In his speech, Biden urged lawmakers to hold platforms accountable for “the national experiment” they’re conducting on children for profit.
Greater accountability to come? Other elected officials from both parties appear to agree with Biden's plan.
- US senators Marsha Blackburn (R-TN) and Richard Blumenthal (D-CT) presented legislation last month to protect children's internet privacy.
- The proposed Kids Online Safety Act would provide new laws and safeguards to address some of the most pressing safety problems tied to kids’ usage of social media, requiring apps to include stricter safety measures for users under the age of 16 such as tools to protect against stalking, exploitation, addiction, and other “dangerous material.”
How we got here: Events from last fall brought children’s mental health and safety to the spotlight.
Frances Haugen, a former Facebook employee, leaked internal research showing the corporation knew about Instagram's detrimental health effects on some kids.
- This led to Meta postponing Instagram for Kids, which had been a controversial and criticized initiative. Instagram had maintained it needed a version for kids since they already used the main app; detractors saw it as a way for the corporation to try to reel in more younger users.
- Haugen appeared before a Senate subcommittee in October and urged Congress to act, claiming that the company's leadership knows how to make Facebook and Instagram safer but refuses to do so because it could hurt profitability.
- TikTok, YouTube, and Snap were also called to testify before Congress regarding their initiatives to protect children.
- TikTok released a report on teen safety in an attempt to preempt further regulator scrutiny; despite that, a UK High Court judge has allowed a class-action case against TikTok over its handling of children's private data to proceed.
Meta’s youth shakeup: After an internal shakeup, Pavni Diwanji, the Meta vice president who headed youth-focused product initiatives (including Instagram for Kids), is leaving.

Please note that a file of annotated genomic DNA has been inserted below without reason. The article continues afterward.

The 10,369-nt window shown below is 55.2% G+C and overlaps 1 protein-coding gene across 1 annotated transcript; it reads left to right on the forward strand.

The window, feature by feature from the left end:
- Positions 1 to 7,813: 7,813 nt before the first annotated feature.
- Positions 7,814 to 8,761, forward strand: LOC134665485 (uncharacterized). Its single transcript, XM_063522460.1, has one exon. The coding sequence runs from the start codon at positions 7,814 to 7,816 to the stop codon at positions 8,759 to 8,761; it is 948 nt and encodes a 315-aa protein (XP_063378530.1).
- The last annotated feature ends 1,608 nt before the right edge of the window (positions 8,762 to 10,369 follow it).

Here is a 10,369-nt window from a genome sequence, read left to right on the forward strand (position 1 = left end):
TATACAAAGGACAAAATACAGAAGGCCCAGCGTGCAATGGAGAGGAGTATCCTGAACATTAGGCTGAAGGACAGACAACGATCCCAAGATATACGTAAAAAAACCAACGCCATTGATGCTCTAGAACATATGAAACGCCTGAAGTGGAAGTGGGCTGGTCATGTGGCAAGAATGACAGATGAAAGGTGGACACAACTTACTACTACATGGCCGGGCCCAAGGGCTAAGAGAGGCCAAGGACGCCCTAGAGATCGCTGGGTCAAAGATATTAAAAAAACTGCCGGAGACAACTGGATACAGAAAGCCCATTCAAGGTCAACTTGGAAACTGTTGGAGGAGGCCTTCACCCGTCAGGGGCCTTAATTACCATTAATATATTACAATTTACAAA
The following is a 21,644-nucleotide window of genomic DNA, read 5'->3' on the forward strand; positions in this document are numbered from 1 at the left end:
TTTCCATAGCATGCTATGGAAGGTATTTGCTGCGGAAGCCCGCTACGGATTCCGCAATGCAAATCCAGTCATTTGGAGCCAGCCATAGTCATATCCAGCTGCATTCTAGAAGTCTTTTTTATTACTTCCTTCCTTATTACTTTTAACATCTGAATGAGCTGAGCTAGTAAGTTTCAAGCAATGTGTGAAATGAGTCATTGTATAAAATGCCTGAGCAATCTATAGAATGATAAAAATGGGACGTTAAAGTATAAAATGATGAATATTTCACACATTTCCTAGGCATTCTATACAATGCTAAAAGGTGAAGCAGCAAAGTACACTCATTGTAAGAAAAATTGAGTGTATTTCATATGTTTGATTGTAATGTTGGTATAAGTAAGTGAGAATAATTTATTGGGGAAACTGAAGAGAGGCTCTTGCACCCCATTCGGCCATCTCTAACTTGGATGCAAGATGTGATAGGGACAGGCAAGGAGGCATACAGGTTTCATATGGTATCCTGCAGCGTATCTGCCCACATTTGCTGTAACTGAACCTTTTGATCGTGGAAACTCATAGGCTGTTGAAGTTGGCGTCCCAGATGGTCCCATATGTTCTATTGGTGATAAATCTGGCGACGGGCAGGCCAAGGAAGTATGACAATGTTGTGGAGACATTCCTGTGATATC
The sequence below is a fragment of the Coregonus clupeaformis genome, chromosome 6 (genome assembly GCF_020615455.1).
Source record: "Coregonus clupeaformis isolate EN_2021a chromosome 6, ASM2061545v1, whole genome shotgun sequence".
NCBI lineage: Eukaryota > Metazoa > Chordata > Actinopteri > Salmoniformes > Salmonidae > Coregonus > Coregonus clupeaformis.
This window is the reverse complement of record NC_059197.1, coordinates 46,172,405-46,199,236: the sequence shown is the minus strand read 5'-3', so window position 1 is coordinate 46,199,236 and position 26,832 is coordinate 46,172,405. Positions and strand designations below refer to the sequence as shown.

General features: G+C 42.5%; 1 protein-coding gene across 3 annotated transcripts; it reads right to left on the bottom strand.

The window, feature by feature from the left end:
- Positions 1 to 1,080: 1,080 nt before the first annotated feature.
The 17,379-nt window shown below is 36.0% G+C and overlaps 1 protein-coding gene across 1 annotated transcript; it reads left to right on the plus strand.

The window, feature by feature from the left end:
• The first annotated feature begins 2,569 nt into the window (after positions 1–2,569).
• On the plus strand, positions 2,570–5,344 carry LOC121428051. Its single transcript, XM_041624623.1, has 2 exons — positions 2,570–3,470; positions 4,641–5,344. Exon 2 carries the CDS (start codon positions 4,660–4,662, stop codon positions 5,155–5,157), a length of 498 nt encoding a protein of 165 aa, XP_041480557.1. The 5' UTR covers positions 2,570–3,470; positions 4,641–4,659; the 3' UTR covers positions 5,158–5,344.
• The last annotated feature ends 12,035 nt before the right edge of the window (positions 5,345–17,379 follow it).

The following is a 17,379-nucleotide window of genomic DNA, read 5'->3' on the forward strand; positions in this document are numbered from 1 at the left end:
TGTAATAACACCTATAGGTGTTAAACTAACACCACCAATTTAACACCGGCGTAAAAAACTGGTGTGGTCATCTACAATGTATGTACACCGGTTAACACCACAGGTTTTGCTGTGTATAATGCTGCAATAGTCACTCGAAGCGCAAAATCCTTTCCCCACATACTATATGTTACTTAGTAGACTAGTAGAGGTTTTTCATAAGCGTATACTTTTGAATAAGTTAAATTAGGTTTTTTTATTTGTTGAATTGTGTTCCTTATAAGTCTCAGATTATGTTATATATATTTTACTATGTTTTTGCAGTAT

- Diwanji, who arrived in 2020 and formerly oversaw YouTube Kids at Google, “decided to move on” after the restructuring, according to Instagram chief Adam Mosseri.
- She was in charge of creating products such as age verification and parental monitoring tools, as well as user experiences with Meta's apps for children under 13.
- Mosseri said he would lead youth initiatives directly, saying that they remain a major focus across Meta’s properties, especially in VR and Messenger.
Is the metaverse next? While the metaverse isn’t inherently safer than social media, it’s worth noting that there have been a number of brand campaigns placed in immersive gaming experiences recently, so far with little pushback or criticism.
Ralph Lauren, Nike, Hyundai, and Vans have all launched recent campaigns on Roblox to woo younger customers.
- As metaverse initiatives become more prominent, expect more attention to be paid to this space. Oasis Consortium, a group of game developers and online companies envisioning an ethical and safe internet, has introduced guidelines to promote safety in the metaverse.
The big takeaway: While kids are a coveted demographic, the prospect of increased legislation and potential reputational risks have to be concerns for Meta, TikTok, and others in this space. Expect social media platforms’ efforts around their youngest users to stay in the spotlight for some time—and for metaverse scrutiny to eventually follow.